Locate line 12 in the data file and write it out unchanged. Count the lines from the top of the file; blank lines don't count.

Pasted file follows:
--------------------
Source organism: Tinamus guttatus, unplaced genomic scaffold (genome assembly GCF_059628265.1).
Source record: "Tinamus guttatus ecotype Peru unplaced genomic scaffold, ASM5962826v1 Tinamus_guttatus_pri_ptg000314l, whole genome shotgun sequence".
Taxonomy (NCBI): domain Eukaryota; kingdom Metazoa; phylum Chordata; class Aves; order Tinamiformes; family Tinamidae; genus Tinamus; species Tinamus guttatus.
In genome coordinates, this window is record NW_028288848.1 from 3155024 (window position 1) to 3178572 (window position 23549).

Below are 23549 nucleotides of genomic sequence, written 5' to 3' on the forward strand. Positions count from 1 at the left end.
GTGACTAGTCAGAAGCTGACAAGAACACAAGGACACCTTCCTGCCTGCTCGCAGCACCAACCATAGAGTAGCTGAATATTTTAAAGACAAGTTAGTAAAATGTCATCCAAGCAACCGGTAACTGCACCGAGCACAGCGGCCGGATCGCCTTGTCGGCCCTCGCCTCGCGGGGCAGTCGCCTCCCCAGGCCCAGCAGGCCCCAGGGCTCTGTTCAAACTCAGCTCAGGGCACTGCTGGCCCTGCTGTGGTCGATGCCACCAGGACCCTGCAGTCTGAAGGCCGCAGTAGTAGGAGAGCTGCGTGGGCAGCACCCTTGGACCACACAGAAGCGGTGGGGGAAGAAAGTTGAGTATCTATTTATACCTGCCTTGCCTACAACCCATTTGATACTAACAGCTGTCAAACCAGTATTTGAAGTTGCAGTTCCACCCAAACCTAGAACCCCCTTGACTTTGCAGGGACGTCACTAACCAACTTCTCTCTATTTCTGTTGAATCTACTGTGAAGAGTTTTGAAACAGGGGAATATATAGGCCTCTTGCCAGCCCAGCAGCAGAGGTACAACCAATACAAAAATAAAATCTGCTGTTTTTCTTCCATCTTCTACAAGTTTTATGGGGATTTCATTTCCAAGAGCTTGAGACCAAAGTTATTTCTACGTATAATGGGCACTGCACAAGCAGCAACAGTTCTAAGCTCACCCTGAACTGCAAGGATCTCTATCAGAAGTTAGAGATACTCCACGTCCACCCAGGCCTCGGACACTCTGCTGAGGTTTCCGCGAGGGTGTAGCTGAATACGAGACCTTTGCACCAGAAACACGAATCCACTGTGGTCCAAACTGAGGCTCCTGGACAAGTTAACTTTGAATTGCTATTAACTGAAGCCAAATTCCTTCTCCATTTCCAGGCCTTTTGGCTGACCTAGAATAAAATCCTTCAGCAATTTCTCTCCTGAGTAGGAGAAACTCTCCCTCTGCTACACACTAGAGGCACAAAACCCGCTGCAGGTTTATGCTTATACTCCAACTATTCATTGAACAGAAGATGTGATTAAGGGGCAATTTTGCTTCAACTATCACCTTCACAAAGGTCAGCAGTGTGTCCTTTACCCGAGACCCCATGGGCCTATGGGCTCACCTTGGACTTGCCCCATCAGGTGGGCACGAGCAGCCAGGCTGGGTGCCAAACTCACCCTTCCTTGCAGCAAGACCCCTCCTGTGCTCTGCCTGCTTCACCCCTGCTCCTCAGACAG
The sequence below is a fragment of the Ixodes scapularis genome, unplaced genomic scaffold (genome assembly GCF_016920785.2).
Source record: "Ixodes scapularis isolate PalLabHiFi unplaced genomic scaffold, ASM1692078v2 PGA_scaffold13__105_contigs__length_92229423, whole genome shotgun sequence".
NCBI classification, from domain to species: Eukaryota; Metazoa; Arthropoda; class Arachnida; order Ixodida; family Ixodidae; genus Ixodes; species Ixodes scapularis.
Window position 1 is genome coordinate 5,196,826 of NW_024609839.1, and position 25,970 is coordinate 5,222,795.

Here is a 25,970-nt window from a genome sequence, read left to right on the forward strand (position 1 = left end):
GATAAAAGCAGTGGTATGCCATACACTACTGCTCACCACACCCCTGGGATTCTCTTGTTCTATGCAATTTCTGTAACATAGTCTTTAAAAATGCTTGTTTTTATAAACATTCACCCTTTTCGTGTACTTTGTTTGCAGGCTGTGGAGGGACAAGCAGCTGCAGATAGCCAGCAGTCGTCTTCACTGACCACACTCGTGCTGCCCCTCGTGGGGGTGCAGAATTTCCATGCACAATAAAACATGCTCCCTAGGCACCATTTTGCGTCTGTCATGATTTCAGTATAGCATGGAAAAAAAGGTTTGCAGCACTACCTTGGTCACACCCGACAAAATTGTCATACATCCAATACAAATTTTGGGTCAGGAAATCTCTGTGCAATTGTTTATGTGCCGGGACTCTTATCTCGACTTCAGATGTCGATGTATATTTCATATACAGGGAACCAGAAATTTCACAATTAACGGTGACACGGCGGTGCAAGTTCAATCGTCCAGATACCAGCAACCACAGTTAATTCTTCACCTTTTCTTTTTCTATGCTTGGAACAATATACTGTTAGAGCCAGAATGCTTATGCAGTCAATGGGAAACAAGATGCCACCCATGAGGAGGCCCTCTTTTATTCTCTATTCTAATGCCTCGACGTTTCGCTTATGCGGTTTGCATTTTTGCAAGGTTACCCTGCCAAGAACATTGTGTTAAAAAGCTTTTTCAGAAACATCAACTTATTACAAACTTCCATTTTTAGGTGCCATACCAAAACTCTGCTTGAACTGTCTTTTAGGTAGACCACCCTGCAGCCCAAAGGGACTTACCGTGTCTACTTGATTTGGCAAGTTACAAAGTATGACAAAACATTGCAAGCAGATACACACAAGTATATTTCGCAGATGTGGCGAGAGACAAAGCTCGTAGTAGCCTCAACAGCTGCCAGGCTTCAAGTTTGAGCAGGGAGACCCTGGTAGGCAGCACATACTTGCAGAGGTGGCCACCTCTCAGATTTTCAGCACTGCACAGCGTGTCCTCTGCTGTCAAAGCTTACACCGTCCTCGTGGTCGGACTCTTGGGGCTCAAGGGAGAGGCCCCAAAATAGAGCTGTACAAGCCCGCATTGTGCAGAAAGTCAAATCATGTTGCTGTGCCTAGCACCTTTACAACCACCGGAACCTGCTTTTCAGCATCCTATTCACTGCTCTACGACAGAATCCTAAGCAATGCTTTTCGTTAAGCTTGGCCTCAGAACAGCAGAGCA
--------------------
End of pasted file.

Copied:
GATAAAAGCAGTGGTATGCCATACACTACTGCTCACCACACCCCTGGGATTCTCTTGTTCTATGCAATTTCTGTAACATAGTCTTTAAAAATGCTTGTTTTTATAAACATTCACCCTTTTCGTGTACTTTGTTTGCAGGCTGTGGAGGGACAAGCAGCTGCAGATAGCCAGCAGTCGTCTTCACTGACCACACTCGTGCTGCCCCTCGTGGGGGTGCAGAATTTCCATGCACAATAAAACATGCTCCCTAGGCACCATTTTGCGTCTGTCATGATTTCAGTATAGCATGGAAAAAAAGGTTTGCAGCACTACCTTGGTCACACCCGACAAAATTGTCATACATCCAATACAAATTTTGGGTCAGGAAATCTCTGTGCAATTGTTTATGTGCCGGGACTCTTATCTCGACTTCAGATGTCGATGTATATTTCATATACAGGGAACCAGAAATTTCACAATTAACGGTGACACGGCGGTGCAAGTTCAATCGTCCAGATACCAGCAACCACAGTTAATTCTTCACCTTTTCTTTTTCTATGCTTGGAACAATATACTGTTAGAGCCAGAATGCTTATGCAGTCAATGGGAAACAAGATGCCACCCATGAGGAGGCCCTCTTTTATTCTCTATTCTAATGCCTCGACGTTTCGCTTATGCGGTTTGCATTTTTGCAAGGTTACCCTGCCAAGAACATTGTGTTAAAAAGCTTTTTCAGAAACATCAACTTATTACAAACTTCCATTTTTAGGTGCCATACCAAAACTCTGCTTGAACTGTCTTTTAGGTAGACCACCCTGCAGCCCAAAGGGACTTACCGTGTCTACTTGATTTGGCAAGTTACAAAGTATGACAAAACATTGCAAGCAGATACACACAAGTATATTTCGCAGATGTGGCGAGAGACAAAGCTCGTAGTAGCCTCAACAGCTGCCAGGCTTCAAGTTTGAGCAGGGAGACCCTGGTAGGCAGCACATACTTGCAGAGGTGGCCACCTCTCAGATTTTCAGCACTGCACAGCGTGTCCTCTGCTGTCAAAGCTTACACCGTCCTCGTGGTCGGACTCTTGGGGCTCAAGGGAGAGGCCCCAAAATAGAGCTGTACAAGCCCGCATTGTGCAGAAAGTCAAATCATGTTGCTGTGCCTAGCACCTTTACAACCACCGGAACCTGCTTTTCAGCATCCTATTCACTGCTCTACGACAGAATCCTAAGCAATGCTTTTCGTTAAGCTTGGCCTCAGAACAGCAGAGCA